ROM: [0000000040149000,000000004014a094) emac-pine_a64lts.dtb
  ROM: [0000000040207000,000000004023cbe8) emac_nic_drv
  ROM: [000000004023d000,00000000402841f8) init
  ROM: [0000000040159000,0000000040206880)
  ROM: [0000000040121000,0000000040148d30) platform_drv
  ROM: [0000000040007000,0000000040008000) platform_info
  ROM: [000000004014b000,0000000040158710) timer

 Genode 21.05-10-g51f02a668d9
 2010 MiB RAM and 64533 caps assigned to init
 [init -> emac_nic_drv] Error: Initcall __initcall_initialize_ptr_randomearly unknown in initcall database!
 [init -> emac_nic_drv] Error: Initcall __initcall_init_jiffies_clocksource1 unknown in initcall database!
 [init -> emac_nic_drv] Error: Initcall __initcall_stmmac_init6 unknown in initcall database!
 [init -> emac_nic_drv] Error: Initcall __initcall_sync_state_resume_initcall7 unknown in initcall database!
 [init -> emac_nic_drv] Error: Initcall __initcall_devlink_class_init2 unknown in initcall database!
 [init -> emac_nic_drv] Error: Function kmem_cache_init not implemented yet!
 [init -> emac_nic_drv] Backtrace follows:
 [init -> emac_nic_drv] 0x1024034
 [init -> emac_nic_drv] 0x1016898
 [init -> emac_nic_drv] 0x1022498
 [init -> emac_nic_drv] Will sleep forever...

The messages "Error: Initcall ... unknown in initcall database!" tell us that the Linux code we incorporated into our component features initcalls that are unknown to the lx_emul execution environment. Hence, lx_emul won't know the order, in which those calls must be executed. More information about the initcall mechanism is available in a dedicated article.

For us, it is important to know that the initcall order is supplemented to the lx_emul library via the header file at src/include/lx_emul/initcall_order.h. The content of this file depends on the Linux kernel configuration. Fortunately, we won't need to maintain this header file by hand. Instead, the handy extract_initcall_order tool allows us to generate this file from the of a built Linux kernel:

 build/arm_v8a$ ../../tool/dde_linux/extract_initcall_order extract \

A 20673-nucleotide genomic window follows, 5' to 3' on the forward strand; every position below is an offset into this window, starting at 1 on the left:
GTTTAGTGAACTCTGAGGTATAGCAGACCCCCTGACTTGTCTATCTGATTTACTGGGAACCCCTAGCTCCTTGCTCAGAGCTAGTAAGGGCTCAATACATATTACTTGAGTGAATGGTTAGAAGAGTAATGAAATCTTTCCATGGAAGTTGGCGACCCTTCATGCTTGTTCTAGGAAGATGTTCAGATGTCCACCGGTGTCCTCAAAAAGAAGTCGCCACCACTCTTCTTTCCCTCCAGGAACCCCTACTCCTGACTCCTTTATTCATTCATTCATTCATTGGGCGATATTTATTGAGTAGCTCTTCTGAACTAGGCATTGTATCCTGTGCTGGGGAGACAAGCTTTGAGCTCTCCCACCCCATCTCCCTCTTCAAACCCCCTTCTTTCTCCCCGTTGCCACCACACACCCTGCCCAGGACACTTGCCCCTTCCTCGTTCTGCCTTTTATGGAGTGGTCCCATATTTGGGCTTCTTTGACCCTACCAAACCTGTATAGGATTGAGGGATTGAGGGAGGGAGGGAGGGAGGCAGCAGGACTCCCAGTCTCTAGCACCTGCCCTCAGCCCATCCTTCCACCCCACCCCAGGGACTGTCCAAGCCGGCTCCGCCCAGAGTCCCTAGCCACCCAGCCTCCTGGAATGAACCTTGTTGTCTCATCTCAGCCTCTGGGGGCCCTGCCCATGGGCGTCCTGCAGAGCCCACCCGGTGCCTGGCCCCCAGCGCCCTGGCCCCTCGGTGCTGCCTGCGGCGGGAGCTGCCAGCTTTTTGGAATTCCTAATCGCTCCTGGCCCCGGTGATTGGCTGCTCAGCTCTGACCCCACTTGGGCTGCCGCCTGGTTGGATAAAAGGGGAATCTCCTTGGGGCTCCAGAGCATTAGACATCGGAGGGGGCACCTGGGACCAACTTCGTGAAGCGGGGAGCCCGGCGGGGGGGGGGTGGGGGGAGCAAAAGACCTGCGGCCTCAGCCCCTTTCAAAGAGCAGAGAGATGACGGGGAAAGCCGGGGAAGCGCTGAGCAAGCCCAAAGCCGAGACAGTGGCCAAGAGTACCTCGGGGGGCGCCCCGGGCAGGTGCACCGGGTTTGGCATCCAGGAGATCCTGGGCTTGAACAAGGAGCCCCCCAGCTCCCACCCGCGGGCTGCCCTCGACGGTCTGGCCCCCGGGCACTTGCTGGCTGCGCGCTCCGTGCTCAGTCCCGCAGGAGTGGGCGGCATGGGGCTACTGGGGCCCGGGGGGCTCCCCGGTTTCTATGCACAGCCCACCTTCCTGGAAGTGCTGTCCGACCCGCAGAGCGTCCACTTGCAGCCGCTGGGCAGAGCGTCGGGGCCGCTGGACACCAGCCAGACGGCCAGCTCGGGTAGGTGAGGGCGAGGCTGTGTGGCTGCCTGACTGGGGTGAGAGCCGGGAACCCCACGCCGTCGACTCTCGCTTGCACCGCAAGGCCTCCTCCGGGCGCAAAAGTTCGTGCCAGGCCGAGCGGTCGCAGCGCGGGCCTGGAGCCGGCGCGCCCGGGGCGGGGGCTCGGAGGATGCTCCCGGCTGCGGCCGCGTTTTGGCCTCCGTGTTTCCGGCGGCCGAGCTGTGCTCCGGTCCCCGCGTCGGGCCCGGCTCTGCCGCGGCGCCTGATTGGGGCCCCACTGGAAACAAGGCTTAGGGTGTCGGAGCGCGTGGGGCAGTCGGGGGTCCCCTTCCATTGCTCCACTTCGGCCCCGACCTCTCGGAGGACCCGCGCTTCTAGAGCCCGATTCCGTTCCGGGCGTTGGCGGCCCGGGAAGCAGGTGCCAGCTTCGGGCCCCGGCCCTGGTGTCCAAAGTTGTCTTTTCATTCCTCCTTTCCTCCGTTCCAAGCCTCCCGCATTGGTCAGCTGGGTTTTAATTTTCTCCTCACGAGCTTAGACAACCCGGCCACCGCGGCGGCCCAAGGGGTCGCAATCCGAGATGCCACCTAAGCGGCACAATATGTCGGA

Note that the directory specified at LINUX_KERNEL_DIR must contain a built Linux kernel, specifically the file.

When re-running the run script with the updated initcall_order.h, the initcall-related errors should disappear.

The lx_emul building blocks

A high-level overview of the anatomy of a DDE-Linux-based driver is provided in the release documentation of Genode 21.08. The lx_emul library provides three kinds of build blocks.

First, it provides a custom C interface for low-level mechanisms of the runtime. The corresponding functions are prefixed with lx_emul_. The interface is provided at dde_linux/include/lx_emul/.

Second, it provides alternative implementations of low-level Linux subsystems. Those implementations reside at dde_linux/src/lib/lx_emul/shadow/. For example, shadow/mm/slub.c is an alternative to Linux' mm/slub.c that provides the same binary interface but implements it by the means of the lx_emul mechanisms.

And third, it provides a few shadow headers at dde_linux/src/include/lx_emul/shadow/ that strip away or tweak a few unpleasant parts of the Linux-internal interfaces. In particular, it redirects Linux' original initcall mechanism to the use of lx_emul_register_initcall and it hides low-level aspects of the memory model that are incompatible with Genode. The latter is concerned with the conversion between virtual addresses, struct page pointers, and DMA addresses.

Iterative crafting of the driver's runtime environment

The message "Error: Function ... not implemented yet!" (in the log output above) followed by a backtrace is triggered by one of the dummy implementations in generated_dummies.c. It tells us that we need to replace this particular dummy with either

  • A dummy implementation in the manually curated dummies.c with the lx_emul_trace_and_stop call replaced by a meaningful return value, or

  • An actual implementation of the function in lx_emul.c, or

  • Additional Linux source codes incorporated by extending the sources.list.

The decision must be taken on a case-by-case basis. To take the decision, it is worthwhile to inspect the existing drivers. Drivers of the same kind (network, framebuffer) tend to show similar patterns across SoCs.

Our job at this stage is the repeated execution of the run script while resolving one unimplemented function in each iteration. Sometimes, this process requires a deep dive into parts of the Linux kernel architecture in order to asses the potential impact of the called dummy on the correct functioning of the driver. Sometimes mere intuition may guide us. In any case, the backtrace printed in the log output can be immensely helpful. You may remember the addr2line utility from a previous episode. It accepts an arbitrary sequence of numbers as standard input when started as follows:

build/arm_v8a$ /usr/local/genode/tool/current/bin/genode-aarch64-addr2line \